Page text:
These hunter education courses, offered all across the U.S., are funded by federal dollars from what is commonly called the "Pittman-Robertson Act." Funds from an 11 percent excise tax on sporting arms and ammunition are appropriated to the Secretary of the Interior and apportioned to States on a formula basis for paying up to 75 percent of the cost approved projects.
Because of this funding, the classes are able to be offered at no charge to interested kids. The class is offered in the Spring, and students who complete the class and become certified are then invited to participate in the live shooting program sponsored by the One Box organization.
This is a six-week youth shooting program which is also offered at no cost. One Box supplies all of the shells and targets for the program, which generally adds up to $3,000 or more. Everyone involved with the program is certified as live fire instructors.
Stithem says that while everyone who takes the hunter education class does not always participate in the live shooting program, it is encouraged to do so. The analogy could be made that taking the class but not applying what you have learned would be similar to taking a drivers ed class, but never actually driving.
Youth who participate in the One Box shooting program are allowed to bring their own firearms, however youth who do not have a firearm can use one furnished by the instructors. This class is typically held in mid-March on Mondays.
Stithem says he will occasionally get a student who has no desire to hunt, but just wants to learn about gun safety. He says he has also had the student who is in the class simply because their best friend is taking it, so they did too.
“I generally ask my students how many have parents who hunt, and only about half say yes. But when I ask how many have at least one firearm in their home it runs about 90-95 percent who do,” says Stithem.
That is exactly why he encourages youth - whether hunters or not - to take the class.
“A firearm is a mechanical tool that people just need to know how to operate,” he explains.
During his class, Stithem says students learn how to handle all five actions of firearms. As a former math teacher, he says he also takes the opportunity to incorporate teaching science - such as kinetic energy - and math principles into the class.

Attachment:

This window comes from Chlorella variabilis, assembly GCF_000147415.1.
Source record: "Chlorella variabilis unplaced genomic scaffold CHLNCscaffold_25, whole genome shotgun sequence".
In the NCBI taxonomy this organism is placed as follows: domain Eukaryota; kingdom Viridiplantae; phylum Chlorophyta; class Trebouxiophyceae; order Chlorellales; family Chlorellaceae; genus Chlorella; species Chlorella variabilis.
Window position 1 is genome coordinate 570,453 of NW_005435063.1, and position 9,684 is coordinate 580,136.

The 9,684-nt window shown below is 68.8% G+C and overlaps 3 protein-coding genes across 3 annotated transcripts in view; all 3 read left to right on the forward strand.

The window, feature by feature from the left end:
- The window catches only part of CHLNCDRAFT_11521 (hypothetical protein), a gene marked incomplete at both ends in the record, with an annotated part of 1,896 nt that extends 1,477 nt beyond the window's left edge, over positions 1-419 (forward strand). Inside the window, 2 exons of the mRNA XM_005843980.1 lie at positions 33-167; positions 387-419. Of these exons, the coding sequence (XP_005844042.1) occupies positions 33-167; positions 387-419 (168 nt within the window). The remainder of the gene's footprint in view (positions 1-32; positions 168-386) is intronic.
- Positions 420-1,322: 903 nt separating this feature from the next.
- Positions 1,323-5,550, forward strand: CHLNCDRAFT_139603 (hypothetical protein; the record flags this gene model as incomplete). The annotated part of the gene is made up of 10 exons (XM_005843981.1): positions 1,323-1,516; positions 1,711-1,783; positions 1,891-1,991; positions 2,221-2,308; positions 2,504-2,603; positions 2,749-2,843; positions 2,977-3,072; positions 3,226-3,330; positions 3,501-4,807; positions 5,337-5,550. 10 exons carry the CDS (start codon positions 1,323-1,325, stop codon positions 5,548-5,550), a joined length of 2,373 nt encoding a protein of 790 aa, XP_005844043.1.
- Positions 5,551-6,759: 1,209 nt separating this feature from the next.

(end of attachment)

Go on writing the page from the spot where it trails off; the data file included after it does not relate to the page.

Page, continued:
Stithem is also currently serving as a member of the International Hunter Education Association-USA Advisory Committee. He and an instructor from Iowa represent a 10-state region in the central U.S. This committee has been tasked with finding what instructors across the country need to help them with their classes.
There are approximately 70,000 volunteer instructors across the country, and Stithem says one of the biggest issues he sees is the challenge of finding a facility to have the class. Every state requires hunter education certification in order to hunt there, as does Canada and Mexico. So the need for facilities to hold those classes is vital.
Stithem is a certified as a shotgun instructor with the NRA, and the NBEF Tree Stand Safety program. He has volunteered his time to assist NGPC at Skills Camps, Expo's/ODP's, various shooting events sponsored by NGPC and the 4H, in-service training, training and the certification process of volunteer hunter education instructors.
“He is always willing to step up to the plate and aid NGPC and the Hunter Education program in our efforts to train students, instructors and staff, in the concepts of safe, responsible and ethical hunting and participation in the shooting sports,” says Heather Weihe, Hunter Education NGPC.

SUPPORTING EDUCATION:
At least one local group also believes strongly in the importance of firearm Education and safety. Nine years ago, the local Friends of NRA group hosted their first banquet in Broken Bow, with proceeds being used for youth shooting sports and educational opportunities.